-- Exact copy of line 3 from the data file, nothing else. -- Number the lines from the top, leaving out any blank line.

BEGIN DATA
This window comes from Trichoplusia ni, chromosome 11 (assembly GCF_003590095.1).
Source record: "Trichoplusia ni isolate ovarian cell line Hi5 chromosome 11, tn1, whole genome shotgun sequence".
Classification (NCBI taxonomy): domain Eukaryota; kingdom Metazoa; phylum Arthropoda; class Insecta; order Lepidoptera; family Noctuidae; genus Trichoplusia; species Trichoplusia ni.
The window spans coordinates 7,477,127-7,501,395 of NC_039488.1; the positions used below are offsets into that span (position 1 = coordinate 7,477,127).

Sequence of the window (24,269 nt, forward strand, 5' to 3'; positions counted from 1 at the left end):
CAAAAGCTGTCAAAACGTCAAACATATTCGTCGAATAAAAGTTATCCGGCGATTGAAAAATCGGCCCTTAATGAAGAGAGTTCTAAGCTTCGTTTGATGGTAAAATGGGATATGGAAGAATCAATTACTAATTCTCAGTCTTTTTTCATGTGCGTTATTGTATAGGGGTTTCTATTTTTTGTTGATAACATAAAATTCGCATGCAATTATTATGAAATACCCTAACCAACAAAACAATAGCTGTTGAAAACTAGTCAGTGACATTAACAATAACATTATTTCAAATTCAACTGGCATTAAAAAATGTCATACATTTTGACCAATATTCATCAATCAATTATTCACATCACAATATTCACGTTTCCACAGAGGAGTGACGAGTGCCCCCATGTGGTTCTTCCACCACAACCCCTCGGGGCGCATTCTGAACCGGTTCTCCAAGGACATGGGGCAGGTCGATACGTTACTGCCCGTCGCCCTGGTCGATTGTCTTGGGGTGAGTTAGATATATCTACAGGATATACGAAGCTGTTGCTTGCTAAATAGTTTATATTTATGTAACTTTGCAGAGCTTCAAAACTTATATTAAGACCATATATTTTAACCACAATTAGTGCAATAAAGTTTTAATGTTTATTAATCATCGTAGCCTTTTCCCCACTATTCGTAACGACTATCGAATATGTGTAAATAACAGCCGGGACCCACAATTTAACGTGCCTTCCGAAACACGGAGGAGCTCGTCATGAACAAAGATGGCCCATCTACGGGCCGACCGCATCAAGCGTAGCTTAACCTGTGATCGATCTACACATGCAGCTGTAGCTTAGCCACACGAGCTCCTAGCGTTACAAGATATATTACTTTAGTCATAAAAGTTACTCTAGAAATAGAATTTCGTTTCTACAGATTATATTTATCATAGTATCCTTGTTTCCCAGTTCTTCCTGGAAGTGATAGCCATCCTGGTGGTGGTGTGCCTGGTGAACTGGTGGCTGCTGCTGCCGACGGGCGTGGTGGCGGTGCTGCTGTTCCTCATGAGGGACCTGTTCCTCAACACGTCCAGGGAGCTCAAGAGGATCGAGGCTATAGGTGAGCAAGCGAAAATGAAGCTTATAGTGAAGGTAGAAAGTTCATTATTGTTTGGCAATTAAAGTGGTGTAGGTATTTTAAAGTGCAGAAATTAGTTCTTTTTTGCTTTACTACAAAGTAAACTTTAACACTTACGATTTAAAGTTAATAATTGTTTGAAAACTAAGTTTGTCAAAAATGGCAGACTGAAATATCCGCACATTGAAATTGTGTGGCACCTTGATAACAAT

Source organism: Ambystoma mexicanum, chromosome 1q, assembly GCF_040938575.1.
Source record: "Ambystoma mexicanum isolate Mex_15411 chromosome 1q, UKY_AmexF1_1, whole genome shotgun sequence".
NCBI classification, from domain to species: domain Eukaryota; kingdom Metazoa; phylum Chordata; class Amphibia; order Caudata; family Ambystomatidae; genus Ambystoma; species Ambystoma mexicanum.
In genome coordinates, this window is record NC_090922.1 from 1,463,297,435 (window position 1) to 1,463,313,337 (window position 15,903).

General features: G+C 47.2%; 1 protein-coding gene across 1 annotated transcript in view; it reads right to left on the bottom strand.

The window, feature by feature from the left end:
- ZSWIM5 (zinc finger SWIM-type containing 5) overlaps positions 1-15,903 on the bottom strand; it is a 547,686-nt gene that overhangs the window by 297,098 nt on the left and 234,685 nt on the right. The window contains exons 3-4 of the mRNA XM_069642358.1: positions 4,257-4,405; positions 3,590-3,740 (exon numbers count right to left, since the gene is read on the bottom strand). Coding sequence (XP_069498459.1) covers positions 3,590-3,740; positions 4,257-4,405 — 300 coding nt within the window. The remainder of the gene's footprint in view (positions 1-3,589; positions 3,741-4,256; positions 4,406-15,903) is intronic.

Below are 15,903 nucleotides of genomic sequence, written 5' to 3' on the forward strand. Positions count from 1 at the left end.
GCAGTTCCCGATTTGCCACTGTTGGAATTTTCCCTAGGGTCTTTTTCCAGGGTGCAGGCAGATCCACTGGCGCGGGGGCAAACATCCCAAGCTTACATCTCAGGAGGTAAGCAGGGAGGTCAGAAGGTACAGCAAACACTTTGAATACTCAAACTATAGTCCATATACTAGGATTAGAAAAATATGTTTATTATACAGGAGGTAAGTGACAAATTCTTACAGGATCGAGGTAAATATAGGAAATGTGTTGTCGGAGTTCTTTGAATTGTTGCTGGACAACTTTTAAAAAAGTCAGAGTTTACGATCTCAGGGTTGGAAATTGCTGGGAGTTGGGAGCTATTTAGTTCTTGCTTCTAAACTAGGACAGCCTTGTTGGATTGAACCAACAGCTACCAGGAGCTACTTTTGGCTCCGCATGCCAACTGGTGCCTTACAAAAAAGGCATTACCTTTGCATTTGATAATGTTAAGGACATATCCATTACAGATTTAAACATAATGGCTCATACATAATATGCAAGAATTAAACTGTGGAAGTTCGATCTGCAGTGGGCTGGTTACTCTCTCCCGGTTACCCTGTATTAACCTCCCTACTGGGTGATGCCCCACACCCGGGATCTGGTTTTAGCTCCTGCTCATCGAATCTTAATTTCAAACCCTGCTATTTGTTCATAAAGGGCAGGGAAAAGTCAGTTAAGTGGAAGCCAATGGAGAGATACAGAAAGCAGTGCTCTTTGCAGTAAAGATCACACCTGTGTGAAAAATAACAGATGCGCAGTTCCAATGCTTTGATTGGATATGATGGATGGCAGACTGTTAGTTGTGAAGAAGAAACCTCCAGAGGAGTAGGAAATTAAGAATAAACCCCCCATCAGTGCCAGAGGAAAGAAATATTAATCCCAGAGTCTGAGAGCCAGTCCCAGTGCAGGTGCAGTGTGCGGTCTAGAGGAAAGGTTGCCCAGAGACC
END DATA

Classification (NCBI taxonomy): domain Eukaryota; kingdom Metazoa; phylum Arthropoda; class Insecta; order Lepidoptera; family Noctuidae; genus Trichoplusia; species Trichoplusia ni.